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Filling the education funding gap in India

260 million students in 1.5 million schools. Welcome to India, home to one of the most complex education systems in the world.

India has attained near universal primary education –only 3% of students don’t attend grades one through eight. Yet one in four lack access to early education and only 64% successfully transition to secondary school. Dropout and transition rates are higher than average among girls and minority students. Performance is relatively low across the board.

India needs to invest about $173 billion a year from now through 2030 to achieve U.N. SDG №4 (Affordable and quality education for all). That’s more than $100 billion more each year than the current government budget.

A new report, Funding Education with Impact, from the Asian Venture Philanthropy Network, says impact investors are missing key opportunities.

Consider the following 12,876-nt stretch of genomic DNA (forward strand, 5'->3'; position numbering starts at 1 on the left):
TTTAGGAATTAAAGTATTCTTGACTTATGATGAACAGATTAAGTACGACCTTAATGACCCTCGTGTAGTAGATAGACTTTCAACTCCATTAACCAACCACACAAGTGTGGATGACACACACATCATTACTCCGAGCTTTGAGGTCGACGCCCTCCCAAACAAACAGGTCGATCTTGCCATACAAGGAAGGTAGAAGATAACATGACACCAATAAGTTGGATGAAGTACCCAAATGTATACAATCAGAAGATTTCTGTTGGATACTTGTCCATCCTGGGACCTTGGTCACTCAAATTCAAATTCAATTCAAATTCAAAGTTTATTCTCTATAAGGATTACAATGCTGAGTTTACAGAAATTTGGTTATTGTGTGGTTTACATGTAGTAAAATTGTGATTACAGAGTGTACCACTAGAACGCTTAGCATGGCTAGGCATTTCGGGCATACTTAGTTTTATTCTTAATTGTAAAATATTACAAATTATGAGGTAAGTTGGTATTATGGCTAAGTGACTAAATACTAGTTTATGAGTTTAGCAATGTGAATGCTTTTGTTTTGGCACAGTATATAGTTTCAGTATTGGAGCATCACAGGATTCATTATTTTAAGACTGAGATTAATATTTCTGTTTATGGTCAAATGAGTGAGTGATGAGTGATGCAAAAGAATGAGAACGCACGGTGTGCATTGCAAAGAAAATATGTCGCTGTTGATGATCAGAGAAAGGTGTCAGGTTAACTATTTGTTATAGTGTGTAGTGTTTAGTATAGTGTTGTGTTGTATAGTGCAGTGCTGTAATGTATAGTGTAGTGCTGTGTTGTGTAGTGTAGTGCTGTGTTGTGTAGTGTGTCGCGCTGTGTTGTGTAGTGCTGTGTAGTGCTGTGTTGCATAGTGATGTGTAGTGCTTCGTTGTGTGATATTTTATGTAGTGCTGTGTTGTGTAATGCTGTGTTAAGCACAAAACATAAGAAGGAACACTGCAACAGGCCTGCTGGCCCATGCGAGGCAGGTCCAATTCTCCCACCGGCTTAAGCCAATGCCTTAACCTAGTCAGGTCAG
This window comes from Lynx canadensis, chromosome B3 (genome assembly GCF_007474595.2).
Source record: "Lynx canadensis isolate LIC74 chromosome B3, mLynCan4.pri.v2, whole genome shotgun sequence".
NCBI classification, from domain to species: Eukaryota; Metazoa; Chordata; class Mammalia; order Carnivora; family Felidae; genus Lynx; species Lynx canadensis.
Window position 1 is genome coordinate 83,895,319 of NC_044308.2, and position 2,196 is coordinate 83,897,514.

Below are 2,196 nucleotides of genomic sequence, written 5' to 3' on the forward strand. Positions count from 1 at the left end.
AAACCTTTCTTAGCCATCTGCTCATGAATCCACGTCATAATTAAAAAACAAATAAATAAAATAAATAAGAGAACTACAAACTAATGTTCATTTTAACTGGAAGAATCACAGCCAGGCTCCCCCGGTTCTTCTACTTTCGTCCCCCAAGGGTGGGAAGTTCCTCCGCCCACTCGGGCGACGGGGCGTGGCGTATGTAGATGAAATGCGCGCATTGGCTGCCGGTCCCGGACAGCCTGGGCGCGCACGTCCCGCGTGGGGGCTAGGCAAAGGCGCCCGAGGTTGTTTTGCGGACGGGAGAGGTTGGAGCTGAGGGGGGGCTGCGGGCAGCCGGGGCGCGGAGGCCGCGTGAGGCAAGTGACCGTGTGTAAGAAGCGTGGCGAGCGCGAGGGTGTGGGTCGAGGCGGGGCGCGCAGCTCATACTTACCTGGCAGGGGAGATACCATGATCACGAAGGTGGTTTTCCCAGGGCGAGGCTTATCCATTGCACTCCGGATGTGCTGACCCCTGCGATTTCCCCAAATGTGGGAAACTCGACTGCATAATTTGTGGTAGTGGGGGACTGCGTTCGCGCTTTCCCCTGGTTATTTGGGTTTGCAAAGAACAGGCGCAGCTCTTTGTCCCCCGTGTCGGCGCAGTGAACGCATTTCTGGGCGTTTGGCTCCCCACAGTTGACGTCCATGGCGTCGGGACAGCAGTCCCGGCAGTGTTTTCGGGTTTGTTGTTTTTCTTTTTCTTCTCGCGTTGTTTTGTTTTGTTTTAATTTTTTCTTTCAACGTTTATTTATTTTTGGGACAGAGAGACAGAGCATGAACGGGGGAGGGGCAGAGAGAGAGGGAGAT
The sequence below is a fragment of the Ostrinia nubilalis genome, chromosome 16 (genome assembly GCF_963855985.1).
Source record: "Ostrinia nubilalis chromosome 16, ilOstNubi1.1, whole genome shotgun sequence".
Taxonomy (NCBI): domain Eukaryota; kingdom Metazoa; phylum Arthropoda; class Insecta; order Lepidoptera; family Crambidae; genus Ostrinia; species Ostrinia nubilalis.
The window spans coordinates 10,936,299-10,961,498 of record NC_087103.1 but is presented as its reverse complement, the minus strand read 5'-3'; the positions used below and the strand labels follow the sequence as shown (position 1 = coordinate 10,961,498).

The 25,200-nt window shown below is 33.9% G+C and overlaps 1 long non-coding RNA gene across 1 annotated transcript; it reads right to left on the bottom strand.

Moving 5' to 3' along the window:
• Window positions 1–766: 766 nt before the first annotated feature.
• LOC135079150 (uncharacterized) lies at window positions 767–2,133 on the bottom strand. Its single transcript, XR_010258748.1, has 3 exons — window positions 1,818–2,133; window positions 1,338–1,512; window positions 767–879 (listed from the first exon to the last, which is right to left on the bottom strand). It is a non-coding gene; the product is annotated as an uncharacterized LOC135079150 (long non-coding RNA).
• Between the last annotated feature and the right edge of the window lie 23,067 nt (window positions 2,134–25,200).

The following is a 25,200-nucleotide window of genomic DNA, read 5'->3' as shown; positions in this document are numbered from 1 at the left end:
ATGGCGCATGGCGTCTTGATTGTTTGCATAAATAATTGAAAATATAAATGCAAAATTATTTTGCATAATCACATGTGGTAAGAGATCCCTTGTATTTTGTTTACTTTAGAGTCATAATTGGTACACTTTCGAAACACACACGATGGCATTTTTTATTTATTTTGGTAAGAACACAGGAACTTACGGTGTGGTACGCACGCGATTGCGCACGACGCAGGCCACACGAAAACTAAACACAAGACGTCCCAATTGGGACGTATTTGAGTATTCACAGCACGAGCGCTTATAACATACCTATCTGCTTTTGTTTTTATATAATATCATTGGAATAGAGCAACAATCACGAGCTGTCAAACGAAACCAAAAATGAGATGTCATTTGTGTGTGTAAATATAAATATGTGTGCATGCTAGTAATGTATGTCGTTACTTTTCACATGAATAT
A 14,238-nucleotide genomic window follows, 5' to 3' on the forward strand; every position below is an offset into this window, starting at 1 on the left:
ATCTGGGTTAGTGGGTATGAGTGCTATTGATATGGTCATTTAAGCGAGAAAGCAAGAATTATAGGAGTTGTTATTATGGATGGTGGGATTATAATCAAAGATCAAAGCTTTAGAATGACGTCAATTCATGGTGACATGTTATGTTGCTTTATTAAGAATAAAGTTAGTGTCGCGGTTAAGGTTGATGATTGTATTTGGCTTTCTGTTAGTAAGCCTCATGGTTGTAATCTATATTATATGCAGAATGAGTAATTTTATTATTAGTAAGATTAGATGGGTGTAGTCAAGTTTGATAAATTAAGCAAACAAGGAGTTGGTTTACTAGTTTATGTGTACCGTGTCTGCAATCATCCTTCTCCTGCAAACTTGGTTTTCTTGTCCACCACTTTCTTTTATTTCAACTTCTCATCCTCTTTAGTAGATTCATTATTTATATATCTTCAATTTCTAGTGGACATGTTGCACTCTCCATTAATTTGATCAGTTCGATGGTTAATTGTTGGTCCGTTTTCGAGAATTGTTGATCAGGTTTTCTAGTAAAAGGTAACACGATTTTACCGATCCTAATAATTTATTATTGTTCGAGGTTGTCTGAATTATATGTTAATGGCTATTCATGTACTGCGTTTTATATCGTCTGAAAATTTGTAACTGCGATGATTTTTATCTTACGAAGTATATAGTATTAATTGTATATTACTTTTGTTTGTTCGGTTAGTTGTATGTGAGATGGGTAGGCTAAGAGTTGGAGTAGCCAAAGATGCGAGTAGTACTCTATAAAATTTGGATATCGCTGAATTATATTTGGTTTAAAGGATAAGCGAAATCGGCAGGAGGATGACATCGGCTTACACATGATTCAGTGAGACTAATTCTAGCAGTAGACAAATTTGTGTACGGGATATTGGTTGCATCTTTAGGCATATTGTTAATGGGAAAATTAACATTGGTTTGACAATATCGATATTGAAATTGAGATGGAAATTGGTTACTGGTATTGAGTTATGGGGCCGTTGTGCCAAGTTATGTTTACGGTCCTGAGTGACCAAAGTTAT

Source: Funding Education with Impact

Of the roughly $4 billion impact investors such as Khosla Impact, Unitus Seed Fund and the Michael and Susan Dell Foundation invested in India between 2010 and 2015, only 2% went into education. Primary and secondary education received the bulk of impact investments, with tech-based platforms for tutoring and e-learning taking in significant investment. Early childhood education attracted one-third of investments, mostly directed to “private, urban, early childhood daycare centers catering to middle-income groups,” according to AVPN.

Missing out almost completely: vocational training and “ecosystem interventions,” including curricula, standards and data-collection.

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